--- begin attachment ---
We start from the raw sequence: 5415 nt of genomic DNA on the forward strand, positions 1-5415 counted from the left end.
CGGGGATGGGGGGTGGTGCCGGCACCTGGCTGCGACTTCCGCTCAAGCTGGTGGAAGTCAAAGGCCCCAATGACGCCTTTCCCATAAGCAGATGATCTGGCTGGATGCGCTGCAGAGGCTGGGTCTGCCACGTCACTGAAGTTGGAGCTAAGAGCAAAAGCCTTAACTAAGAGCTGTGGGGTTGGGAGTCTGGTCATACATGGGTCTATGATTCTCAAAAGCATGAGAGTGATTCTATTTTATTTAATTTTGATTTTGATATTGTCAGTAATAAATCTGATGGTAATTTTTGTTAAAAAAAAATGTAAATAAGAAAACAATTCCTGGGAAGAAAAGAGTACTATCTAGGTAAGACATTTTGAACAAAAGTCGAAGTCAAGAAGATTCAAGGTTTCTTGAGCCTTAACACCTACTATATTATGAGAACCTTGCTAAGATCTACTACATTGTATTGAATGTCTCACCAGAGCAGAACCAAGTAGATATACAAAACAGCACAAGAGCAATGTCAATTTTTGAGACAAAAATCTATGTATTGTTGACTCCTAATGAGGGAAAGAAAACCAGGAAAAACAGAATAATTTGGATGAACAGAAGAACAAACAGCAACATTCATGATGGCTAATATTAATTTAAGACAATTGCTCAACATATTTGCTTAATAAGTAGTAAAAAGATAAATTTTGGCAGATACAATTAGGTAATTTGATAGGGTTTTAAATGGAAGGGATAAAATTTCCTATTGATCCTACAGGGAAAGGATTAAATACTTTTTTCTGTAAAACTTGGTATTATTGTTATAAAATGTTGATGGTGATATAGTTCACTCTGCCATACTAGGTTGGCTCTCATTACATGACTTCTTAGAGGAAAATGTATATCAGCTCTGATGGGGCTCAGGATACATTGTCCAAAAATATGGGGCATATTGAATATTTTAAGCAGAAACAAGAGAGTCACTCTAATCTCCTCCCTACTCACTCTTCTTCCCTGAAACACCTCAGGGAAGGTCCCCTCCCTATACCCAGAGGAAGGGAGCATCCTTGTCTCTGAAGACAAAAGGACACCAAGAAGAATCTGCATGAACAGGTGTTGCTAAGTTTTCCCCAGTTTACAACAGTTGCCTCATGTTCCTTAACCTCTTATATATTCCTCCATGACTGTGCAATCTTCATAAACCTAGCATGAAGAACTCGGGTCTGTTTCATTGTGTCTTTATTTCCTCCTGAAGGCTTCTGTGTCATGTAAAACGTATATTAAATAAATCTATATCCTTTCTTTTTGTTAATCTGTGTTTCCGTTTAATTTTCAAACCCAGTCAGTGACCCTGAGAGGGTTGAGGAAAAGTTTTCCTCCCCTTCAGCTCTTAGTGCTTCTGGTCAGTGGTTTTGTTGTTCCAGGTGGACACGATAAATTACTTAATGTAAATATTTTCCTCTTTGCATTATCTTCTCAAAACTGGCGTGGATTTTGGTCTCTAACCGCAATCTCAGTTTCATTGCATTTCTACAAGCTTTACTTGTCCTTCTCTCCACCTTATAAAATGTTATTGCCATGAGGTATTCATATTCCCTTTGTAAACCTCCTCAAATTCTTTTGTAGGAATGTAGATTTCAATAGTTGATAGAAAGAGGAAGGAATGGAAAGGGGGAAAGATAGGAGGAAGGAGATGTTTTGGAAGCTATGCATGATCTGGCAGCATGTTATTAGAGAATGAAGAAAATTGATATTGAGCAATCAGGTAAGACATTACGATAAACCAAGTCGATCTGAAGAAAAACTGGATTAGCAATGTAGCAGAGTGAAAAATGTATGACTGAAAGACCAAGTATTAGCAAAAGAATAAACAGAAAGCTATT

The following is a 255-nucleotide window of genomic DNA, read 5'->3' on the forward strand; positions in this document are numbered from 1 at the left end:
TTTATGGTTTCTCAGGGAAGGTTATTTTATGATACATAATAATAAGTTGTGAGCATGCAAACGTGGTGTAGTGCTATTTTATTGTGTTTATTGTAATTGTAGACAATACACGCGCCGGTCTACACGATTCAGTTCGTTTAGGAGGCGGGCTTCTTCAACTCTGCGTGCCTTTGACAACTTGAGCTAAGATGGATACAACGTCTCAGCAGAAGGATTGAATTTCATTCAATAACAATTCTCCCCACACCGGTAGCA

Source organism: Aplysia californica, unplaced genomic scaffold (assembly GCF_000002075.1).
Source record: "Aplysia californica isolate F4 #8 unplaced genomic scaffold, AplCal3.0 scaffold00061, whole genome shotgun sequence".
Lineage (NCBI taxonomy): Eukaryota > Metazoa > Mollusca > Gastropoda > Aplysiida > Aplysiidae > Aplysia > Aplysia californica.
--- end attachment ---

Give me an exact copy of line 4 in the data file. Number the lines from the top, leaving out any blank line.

TTTATGGTTTCTCAGGGAAGGTTATTTTATGATACATAATAATAAGTTGTGAGCATGCAAACGTGGTGTAGTGCTATTTTATTGTGTTTATTGTAATTGTAGACAATACACGCGCCGGTCTACACGATTCAGTTCGTTTAGGAGGCGGGCTTCTTCAACTCTGCGTGCCTTTGACAACTTGAGCTAAGATGGATACAACGTCTCAGCAGAAGGATTGAATTTCATTCAATAACAATTCTCCCCACACCGGTAGCA